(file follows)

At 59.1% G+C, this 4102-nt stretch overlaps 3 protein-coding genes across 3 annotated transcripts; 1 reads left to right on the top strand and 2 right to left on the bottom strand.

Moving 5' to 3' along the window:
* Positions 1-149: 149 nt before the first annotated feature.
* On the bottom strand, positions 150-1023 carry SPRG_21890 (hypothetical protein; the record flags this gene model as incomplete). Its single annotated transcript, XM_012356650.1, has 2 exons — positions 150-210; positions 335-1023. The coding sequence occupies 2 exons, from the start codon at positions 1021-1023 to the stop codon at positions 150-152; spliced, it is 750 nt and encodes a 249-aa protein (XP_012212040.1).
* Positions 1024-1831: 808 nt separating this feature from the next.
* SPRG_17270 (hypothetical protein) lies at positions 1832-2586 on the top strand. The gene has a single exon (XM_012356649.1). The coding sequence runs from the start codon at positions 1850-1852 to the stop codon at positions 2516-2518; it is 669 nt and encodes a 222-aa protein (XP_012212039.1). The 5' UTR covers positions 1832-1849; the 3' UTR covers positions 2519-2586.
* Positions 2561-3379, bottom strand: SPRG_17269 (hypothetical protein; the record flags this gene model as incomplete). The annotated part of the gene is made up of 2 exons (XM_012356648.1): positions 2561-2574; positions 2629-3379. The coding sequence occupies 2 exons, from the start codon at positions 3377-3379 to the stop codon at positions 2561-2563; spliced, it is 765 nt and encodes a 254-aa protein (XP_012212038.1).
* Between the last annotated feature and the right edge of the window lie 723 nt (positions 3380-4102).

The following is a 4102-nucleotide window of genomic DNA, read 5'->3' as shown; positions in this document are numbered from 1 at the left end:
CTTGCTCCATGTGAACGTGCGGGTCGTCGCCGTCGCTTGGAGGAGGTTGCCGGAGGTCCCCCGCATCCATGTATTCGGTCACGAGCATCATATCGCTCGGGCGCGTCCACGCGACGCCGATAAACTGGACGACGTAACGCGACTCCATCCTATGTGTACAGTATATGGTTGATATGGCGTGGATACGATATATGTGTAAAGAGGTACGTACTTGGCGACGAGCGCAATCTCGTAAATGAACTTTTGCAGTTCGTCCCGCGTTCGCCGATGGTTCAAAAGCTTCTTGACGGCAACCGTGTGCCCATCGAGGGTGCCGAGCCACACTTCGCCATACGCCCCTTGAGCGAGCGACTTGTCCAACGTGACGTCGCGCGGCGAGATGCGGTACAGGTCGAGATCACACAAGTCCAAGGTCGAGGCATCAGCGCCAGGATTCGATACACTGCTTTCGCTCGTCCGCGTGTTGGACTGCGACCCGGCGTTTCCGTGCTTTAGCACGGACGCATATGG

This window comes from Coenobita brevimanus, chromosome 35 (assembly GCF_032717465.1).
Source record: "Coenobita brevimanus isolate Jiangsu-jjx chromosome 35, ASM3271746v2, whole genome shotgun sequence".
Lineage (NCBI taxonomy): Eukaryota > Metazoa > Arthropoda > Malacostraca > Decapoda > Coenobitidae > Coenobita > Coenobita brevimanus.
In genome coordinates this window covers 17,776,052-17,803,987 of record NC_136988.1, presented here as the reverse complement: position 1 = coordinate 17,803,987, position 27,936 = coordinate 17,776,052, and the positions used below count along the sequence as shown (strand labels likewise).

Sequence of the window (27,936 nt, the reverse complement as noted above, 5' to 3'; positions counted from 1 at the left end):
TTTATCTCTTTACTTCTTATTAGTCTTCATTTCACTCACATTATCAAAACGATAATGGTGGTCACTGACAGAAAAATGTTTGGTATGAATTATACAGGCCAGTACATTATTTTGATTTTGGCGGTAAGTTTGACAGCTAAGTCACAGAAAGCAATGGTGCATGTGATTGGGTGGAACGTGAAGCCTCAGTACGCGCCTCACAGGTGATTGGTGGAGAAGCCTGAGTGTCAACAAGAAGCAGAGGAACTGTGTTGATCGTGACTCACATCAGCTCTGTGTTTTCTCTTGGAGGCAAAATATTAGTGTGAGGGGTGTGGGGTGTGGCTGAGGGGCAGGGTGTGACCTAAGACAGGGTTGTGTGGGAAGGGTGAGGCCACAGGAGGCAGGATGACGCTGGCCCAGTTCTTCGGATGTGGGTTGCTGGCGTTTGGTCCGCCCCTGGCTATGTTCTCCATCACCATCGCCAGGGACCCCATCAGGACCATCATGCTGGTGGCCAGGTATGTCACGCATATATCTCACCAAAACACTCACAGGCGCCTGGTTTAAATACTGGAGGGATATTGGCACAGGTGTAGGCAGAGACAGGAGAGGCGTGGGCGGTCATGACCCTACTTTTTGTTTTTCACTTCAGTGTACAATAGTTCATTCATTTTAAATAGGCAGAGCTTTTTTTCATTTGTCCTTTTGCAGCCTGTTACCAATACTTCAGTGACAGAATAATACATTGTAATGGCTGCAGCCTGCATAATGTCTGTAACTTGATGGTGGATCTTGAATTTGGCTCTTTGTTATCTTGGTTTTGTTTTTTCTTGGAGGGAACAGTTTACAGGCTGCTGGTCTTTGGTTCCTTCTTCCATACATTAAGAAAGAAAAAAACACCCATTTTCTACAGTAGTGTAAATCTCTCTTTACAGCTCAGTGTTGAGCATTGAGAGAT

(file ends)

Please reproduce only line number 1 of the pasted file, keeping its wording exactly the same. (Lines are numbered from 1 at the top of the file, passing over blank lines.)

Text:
At 59.1% G+C, this 4102-nt stretch overlaps 3 protein-coding genes across 3 annotated transcripts; 1 reads left to right on the top strand and 2 right to left on the bottom strand.